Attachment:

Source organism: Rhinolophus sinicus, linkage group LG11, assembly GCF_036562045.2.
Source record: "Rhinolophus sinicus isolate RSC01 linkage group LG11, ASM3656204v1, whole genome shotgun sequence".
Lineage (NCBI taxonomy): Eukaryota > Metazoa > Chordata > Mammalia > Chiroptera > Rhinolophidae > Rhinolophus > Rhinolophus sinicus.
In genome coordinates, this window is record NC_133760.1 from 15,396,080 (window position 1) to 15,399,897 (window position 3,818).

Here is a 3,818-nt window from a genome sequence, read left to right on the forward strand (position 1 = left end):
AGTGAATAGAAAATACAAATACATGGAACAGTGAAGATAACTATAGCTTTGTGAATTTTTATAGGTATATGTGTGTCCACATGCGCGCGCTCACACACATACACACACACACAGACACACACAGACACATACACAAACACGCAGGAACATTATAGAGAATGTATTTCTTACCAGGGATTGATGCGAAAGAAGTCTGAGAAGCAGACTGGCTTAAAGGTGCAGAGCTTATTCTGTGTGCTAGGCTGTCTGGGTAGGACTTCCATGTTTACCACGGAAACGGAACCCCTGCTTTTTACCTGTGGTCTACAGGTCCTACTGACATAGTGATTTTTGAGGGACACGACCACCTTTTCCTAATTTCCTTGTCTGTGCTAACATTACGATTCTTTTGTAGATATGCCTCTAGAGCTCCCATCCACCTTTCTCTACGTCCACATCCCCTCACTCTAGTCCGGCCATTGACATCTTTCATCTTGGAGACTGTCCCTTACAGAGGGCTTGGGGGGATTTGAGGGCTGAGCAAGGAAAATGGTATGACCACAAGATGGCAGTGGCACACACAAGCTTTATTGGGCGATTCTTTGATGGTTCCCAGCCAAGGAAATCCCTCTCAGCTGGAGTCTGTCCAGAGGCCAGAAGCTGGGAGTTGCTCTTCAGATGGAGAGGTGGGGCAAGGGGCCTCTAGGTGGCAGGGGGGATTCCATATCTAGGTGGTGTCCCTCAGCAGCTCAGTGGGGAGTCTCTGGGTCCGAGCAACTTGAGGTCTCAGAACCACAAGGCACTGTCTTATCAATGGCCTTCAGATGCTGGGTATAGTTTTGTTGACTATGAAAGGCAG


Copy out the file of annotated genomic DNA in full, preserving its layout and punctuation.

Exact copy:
Source organism: Rhinolophus sinicus, linkage group LG11, assembly GCF_036562045.2.
Source record: "Rhinolophus sinicus isolate RSC01 linkage group LG11, ASM3656204v1, whole genome shotgun sequence".
Lineage (NCBI taxonomy): Eukaryota > Metazoa > Chordata > Mammalia > Chiroptera > Rhinolophidae > Rhinolophus > Rhinolophus sinicus.
In genome coordinates, this window is record NC_133760.1 from 15,396,080 (window position 1) to 15,399,897 (window position 3,818).

Here is a 3,818-nt window from a genome sequence, read left to right on the forward strand (position 1 = left end):
AGTGAATAGAAAATACAAATACATGGAACAGTGAAGATAACTATAGCTTTGTGAATTTTTATAGGTATATGTGTGTCCACATGCGCGCGCTCACACACATACACACACACACAGACACACACAGACACATACACAAACACGCAGGAACATTATAGAGAATGTATTTCTTACCAGGGATTGATGCGAAAGAAGTCTGAGAAGCAGACTGGCTTAAAGGTGCAGAGCTTATTCTGTGTGCTAGGCTGTCTGGGTAGGACTTCCATGTTTACCACGGAAACGGAACCCCTGCTTTTTACCTGTGGTCTACAGGTCCTACTGACATAGTGATTTTTGAGGGACACGACCACCTTTTCCTAATTTCCTTGTCTGTGCTAACATTACGATTCTTTTGTAGATATGCCTCTAGAGCTCCCATCCACCTTTCTCTACGTCCACATCCCCTCACTCTAGTCCGGCCATTGACATCTTTCATCTTGGAGACTGTCCCTTACAGAGGGCTTGGGGGGATTTGAGGGCTGAGCAAGGAAAATGGTATGACCACAAGATGGCAGTGGCACACACAAGCTTTATTGGGCGATTCTTTGATGGTTCCCAGCCAAGGAAATCCCTCTCAGCTGGAGTCTGTCCAGAGGCCAGAAGCTGGGAGTTGCTCTTCAGATGGAGAGGTGGGGCAAGGGGCCTCTAGGTGGCAGGGGGGATTCCATATCTAGGTGGTGTCCCTCAGCAGCTCAGTGGGGAGTCTCTGGGTCCGAGCAACTTGAGGTCTCAGAACCACAAGGCACTGTCTTATCAATGGCCTTCAGATGCTGGGTATAGTTTTGTTGACTATGAAAGGCAG